Stars turn over new leaf in fight against carbon dioxide emissions

SCOTLAND’S blue chip forest by the shores of St Mary’s Loch, near Selkirk, is about to welcome a distinguished addition to its impressive portfolio when MTV Europe joins Avis Cars, Barclay’s Bank, Railtrack, and a host of others as stakeholders in the 40-hectare woodland.

Energy resources used in tonight’s MTV Europe Music Awards hosted by Ali G - or at least those resources producing carbon dioxide emissions - will be neutralised by "gold standard" tree-planting at Dryhope Burn, paid for by the TV company.

Across south-west Scotland, Pink Floyd will pay for the pollution emanating from the manufacture of their new CD with ten hectares of tree planting at the Rainton Cream of Galloway Forest.

These are just two of the latest recruits joining the bands, pop groups, showbusiness personalities, multi-national companies, and events as members of the Carbon Neutral Network. In theory the trees will absorb an amount of carbon dioxide equal to that produced by each network supporter.

The sixth of a hectare of land and 200 trees which MTV will trade for their ten tonnes of gases will see the last piece in the carbon offset jigsaw at Dryhope.

But there are proposals for new plantations at locations throughout the Borders, Dumfries and Galloway, and further north where negotiations with landowners are advanced.

This novel way of paying for pollution with a piece of new native woodland is the brainchild of Dan Morrell, founder of London-based Future Forests.

The idea was hatched six years ago, and Mr Morrell’s first supporter was Rodney Bickerstaffe, the general secretary of the trade union Unison. They too occupy a small corner of Dryhope, close to the BRIT Awards 2001, Whole Earth Foods, and the Groucho Club.

"We now have about 120 star names who have joined our Carbon Neutral Network together with 12,000 individuals with an interest in the environment," said Mr Morrell. "It is encouraging that polluters in this country and around the world are doing something to reduce greenhouse gas emissions."

Scientists at the Edinburgh Centre for Carbon Management (ECCM), leaders in the field of carbon footprinting, work out the area of forestry required to absorb each client’s carbon emissions.

The tree-planting earns its gold-standard tag because the agreements with landowners are for 99 years, varieties such as oak, birch, ash, and rowan are the main species used in the planting schemes, and public access to the forests is encouraged. There are added advantages with long-term natural forestry providing new habitats for wildlife. Mr Morrell said: "You can make anything and everything carbon neutral - events, products, facilities or processes."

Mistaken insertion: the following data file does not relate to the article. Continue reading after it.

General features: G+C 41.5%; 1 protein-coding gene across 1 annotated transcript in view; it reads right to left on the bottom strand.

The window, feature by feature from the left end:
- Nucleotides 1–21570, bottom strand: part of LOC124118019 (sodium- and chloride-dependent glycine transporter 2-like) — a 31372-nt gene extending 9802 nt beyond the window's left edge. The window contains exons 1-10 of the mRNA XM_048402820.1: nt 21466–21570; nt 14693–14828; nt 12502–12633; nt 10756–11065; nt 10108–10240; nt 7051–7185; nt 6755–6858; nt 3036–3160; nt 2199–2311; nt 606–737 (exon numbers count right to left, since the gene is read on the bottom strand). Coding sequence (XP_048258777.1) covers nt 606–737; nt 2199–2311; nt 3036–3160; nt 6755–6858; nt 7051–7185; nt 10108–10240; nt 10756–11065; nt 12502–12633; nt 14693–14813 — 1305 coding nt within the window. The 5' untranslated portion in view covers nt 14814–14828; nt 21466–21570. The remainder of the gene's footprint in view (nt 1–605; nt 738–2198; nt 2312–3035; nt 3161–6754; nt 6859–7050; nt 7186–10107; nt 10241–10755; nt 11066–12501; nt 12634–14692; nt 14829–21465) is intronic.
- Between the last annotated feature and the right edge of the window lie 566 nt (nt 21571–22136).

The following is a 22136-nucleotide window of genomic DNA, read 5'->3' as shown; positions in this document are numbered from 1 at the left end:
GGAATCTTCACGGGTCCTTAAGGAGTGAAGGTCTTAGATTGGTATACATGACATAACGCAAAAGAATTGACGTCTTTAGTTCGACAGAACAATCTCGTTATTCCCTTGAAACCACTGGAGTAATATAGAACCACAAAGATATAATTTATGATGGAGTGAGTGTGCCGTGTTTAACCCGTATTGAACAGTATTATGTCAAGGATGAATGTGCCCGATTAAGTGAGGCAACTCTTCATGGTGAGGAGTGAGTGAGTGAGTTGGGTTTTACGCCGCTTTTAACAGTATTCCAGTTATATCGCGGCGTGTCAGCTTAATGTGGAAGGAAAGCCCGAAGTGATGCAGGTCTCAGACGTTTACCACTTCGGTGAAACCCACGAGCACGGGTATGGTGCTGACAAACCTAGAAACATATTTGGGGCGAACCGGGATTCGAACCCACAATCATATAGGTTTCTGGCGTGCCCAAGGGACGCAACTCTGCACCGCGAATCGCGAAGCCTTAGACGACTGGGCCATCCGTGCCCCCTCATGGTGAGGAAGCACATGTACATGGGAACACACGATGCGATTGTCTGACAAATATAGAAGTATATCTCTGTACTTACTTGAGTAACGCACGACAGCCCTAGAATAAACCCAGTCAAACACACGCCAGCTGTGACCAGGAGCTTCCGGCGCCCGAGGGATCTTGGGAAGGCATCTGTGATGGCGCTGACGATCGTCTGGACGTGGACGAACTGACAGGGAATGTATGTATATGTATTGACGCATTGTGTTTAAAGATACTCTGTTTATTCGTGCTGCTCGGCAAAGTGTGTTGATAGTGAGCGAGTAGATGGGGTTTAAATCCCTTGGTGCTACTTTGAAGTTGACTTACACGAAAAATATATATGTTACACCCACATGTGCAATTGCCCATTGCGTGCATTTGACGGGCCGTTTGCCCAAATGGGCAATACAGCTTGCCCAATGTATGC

Adele Robertson, one of the ECCM staff , said the ten hectares at Rainton to be planted on behalf of Pink Floyd accounted for 567 tonnes of carbon emitted during the creation of the group’s new album.

The MTV contribution at Dryhope will absorb an estimated ten tonnes, but some of the company’s offset would be going into other sites south of the Border, said Ms Robertson.

Avis Europe offset carbon emissions by planting one tree per car for its 18,000 fleet.

In the case of the BRIT Awards this year the electricity used by the 10.5 million people who watched the show on television was taken into the ECCM equation. The exercise resulted in 2,000 trees being planted to get rid of the estimated 50 tonnes of carbon dioxide generated by the event.

The work of Future Forests is not confined to the UK. For example, some of Pink Floyd’s offset will find its way into Mexico and India.

Yaluma in the Mexican highlands is being planted with indigenous pine and oak following the degradation of huge areas of the landscape.

One of the main carbon dioxide absorbing projects in India involves mango tree planting in the state of Karnataka.

Closer to home the reforestation of Dryhope Burn involving Borders Forest Trust, in partnership with landowners, sees an end to extensive grazing which has largely taken out the native birch, blackthorn, rowan and willow trees. Now the lochside landscape will be enjoyed by generations to come.

Mr Morrell’s client list for his Carbon Neutral trademark include Fulham FC, Spandau Ballet, Norwich and Peterborough Building Society, Pet Shop Boys, Glastonbury Festival, and Perth and Kinross Council.

He can also call on celebrity endorsees such as the football manager Kevin Keegan, the TV personality Jonathan Ross and the fashion designer Stella McCartney.